Honors | Ideas & Experience I (HON)
H211 | 16340 | Jack Rollins


TuTh 1:00-2:15pm

What is a good human life? How have other classical thinkers
answered this question? Have their answers been descriptive or
prescriptive, that is, have they described how people have lived or
how people ought to live?

Many, we will find, have started their answers with the idea of
summum bonum, or the ³greatest good² for man or society, but is this
site located in human nature or in a transcendental value located
outside human nature and in a religious conception of the world?
One of the first questions we want to ask is what is the nature of
the divide between these two ways of thinking about value. Does
modern man now rely on science, as ancient, medieval, and
Renaissance man relied on the Humanities to live the good life? Can
todayıs summun bonunıs only be found in science? St. Augustine found
that summum bonum is to be found in salvation in the next life; John
Stuart Mill claims it is happiness in this one; Kant believes that
the greatest good is to be found in reason alone, but David Hume
states that reason is the slave of passions. Aristotle and Plato
both thought that we could determine the good for human beings by
thinking carefully about their nature; however, Thomas Hobbes and
John Rawls claim that we must first look at the sorts of
relationships humans form and then determine the good accordingly.
Finally, there are others, such as existentialists Albert Camus and
Jean-Paul Sartre, who argue that there is no final good apart from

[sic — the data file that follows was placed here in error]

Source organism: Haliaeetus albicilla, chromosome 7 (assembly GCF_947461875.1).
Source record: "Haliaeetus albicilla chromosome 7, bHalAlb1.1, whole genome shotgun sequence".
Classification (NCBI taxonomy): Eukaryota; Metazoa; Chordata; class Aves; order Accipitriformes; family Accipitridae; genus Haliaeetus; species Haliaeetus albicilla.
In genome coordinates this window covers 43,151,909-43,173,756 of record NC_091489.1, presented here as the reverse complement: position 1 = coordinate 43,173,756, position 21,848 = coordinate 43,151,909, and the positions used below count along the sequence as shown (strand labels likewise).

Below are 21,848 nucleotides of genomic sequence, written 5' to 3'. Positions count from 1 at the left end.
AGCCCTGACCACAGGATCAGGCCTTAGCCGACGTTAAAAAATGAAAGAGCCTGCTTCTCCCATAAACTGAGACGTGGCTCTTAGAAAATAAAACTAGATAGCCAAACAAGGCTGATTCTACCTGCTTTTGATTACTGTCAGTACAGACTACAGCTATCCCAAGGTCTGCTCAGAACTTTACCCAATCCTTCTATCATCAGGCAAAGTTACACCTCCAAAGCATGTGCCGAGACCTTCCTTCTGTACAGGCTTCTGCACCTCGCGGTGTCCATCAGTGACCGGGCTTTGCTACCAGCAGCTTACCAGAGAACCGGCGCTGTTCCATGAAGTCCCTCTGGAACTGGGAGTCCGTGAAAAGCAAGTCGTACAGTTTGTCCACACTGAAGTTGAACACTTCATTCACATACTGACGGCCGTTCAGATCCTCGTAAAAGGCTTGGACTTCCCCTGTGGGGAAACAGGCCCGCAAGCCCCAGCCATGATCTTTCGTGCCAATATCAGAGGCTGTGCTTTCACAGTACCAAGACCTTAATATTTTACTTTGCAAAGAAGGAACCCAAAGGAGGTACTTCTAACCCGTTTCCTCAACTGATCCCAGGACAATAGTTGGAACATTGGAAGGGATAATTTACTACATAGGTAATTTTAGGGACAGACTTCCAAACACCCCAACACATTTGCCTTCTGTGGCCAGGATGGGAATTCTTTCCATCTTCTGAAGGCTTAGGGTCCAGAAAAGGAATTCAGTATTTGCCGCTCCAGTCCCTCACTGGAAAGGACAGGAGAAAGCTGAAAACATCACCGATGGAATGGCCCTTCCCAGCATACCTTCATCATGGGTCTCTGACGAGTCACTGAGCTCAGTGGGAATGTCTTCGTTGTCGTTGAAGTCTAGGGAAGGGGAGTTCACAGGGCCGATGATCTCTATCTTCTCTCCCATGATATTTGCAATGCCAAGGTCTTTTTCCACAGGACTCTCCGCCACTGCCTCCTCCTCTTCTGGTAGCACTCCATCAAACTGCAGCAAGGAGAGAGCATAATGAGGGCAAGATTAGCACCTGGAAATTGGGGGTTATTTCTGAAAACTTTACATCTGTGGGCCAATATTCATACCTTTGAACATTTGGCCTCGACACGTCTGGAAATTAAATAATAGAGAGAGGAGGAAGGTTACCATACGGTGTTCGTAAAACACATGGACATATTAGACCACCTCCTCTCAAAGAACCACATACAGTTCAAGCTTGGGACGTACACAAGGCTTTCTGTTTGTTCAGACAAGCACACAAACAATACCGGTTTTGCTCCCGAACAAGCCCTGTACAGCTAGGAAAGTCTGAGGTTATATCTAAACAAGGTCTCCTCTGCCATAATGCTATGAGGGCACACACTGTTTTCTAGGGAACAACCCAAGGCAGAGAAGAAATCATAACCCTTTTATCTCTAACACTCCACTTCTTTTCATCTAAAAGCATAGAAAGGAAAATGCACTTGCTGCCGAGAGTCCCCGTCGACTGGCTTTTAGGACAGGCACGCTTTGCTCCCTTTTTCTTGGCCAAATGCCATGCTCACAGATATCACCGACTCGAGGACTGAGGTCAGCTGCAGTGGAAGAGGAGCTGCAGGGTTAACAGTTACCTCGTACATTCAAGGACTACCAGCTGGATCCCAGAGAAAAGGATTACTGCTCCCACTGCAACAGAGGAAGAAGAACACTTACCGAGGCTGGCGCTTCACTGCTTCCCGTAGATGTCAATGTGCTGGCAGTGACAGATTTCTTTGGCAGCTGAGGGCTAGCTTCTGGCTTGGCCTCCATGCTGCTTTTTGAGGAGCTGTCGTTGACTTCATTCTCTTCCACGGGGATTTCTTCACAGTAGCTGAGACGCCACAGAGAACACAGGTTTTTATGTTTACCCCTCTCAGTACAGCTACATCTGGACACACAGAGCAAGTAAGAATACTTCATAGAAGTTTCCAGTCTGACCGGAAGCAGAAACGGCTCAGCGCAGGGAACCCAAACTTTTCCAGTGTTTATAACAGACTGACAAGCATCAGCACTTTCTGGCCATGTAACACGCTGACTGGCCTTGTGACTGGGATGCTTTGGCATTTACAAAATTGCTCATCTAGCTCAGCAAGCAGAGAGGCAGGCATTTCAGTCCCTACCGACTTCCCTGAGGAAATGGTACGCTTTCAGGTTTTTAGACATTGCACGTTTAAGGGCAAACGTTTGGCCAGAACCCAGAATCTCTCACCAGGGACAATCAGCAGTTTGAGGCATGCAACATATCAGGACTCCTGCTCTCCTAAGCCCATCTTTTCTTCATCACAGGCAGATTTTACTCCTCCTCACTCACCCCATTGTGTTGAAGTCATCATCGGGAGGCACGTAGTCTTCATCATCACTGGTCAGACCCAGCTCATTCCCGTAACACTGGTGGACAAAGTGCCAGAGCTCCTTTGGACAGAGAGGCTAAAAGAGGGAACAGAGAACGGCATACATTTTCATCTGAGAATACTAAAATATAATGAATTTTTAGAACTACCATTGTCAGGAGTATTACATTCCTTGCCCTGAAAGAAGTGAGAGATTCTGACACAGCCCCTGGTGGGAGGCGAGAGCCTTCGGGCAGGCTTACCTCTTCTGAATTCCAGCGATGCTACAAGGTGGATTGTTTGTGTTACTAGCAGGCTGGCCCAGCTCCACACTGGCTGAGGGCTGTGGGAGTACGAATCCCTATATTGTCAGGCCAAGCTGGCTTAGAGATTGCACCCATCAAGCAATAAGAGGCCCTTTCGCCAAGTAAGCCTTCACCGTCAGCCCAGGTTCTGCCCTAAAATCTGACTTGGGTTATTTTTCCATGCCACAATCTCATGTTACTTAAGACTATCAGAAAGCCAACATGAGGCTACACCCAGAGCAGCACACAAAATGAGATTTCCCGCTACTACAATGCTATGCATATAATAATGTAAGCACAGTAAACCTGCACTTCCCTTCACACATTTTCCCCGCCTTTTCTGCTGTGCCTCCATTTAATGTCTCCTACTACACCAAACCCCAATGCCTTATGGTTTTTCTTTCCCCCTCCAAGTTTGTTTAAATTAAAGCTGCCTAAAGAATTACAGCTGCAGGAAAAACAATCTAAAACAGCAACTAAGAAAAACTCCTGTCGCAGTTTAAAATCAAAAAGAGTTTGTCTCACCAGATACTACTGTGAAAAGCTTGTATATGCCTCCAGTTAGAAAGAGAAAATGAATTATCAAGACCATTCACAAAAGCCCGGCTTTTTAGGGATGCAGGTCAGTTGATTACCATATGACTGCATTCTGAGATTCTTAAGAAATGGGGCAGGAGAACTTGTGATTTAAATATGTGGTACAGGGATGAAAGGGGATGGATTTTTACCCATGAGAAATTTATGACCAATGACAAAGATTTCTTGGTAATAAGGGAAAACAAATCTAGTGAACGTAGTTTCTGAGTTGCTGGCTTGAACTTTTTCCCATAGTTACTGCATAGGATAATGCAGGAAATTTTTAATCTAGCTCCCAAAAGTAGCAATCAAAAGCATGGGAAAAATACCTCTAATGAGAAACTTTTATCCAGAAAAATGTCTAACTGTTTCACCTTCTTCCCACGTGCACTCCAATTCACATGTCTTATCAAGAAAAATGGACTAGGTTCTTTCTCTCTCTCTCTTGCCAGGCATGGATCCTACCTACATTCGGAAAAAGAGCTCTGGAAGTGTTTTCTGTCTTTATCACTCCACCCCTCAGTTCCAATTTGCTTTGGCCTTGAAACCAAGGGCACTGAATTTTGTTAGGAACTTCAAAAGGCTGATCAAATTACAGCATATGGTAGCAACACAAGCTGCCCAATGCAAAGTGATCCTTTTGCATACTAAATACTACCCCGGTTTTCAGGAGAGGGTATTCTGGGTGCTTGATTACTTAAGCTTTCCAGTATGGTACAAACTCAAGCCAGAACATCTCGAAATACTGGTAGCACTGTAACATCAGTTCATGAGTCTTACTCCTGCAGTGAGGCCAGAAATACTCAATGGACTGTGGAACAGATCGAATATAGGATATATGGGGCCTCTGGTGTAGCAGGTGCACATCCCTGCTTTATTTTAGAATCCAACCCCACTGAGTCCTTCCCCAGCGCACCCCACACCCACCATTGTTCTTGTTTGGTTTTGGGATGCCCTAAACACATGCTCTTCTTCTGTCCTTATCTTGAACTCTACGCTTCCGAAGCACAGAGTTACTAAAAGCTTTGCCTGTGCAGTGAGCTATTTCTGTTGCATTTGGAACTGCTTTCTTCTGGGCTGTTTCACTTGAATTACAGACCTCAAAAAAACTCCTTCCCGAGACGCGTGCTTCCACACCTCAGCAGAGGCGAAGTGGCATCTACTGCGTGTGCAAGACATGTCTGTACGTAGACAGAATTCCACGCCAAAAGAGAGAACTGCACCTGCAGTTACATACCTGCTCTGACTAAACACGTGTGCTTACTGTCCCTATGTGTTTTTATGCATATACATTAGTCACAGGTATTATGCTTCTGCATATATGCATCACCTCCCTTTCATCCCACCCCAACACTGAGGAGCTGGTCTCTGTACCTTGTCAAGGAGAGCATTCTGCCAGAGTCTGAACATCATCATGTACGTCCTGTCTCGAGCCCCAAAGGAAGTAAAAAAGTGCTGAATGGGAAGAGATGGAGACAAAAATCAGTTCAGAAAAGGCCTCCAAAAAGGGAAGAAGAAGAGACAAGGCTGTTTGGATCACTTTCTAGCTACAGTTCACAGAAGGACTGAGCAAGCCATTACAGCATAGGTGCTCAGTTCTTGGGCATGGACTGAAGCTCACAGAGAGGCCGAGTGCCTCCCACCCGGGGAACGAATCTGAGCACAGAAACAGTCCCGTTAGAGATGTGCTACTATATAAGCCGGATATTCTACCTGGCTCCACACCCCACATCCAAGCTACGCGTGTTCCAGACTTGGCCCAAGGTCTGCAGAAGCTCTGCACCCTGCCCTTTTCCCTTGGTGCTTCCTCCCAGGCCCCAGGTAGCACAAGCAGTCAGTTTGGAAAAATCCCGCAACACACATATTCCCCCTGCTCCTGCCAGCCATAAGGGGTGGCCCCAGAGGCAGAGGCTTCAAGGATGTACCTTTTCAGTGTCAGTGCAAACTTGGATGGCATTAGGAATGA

life itself. In sum, the goal of this course will be to read
selected classical approaches to the answer of What is the best way
to live, and then to translate these varied conclusions into a
personal code of what is the best way for you to live your life.
What is your summun bonum and how do you get there?

Required Textbooks:
Augustine, The City of God
Cicero, On the Good Life
Homer, The Odyssey
Marcus Aurelius, Mediations
Plato, The Republic
Sophocles, The Oedipus Cycle
Virgil, The Aeneid

Evaluation:
There are no tests in this class. There will be two essays, each
worth twenty-five percent of the final grade. The remaining fifty
percent, since this class will be conducted as a seminar, will be
earned in the regular demonstration of the mastery of the materials
under discussion during each class. I do not have an attendance
policy per se; however, I expect regular attendance. Since the class
will have a chat site, if anyone chooses not to participate in class
for some reason, or is absent, writing comments on the assignment at
this chat site will count as class discussion. Indiana University
also has a religious holiday policy, which allows for any student to
miss class for any legitimate religious holiday. Please tell me in
advance of any such planned absences.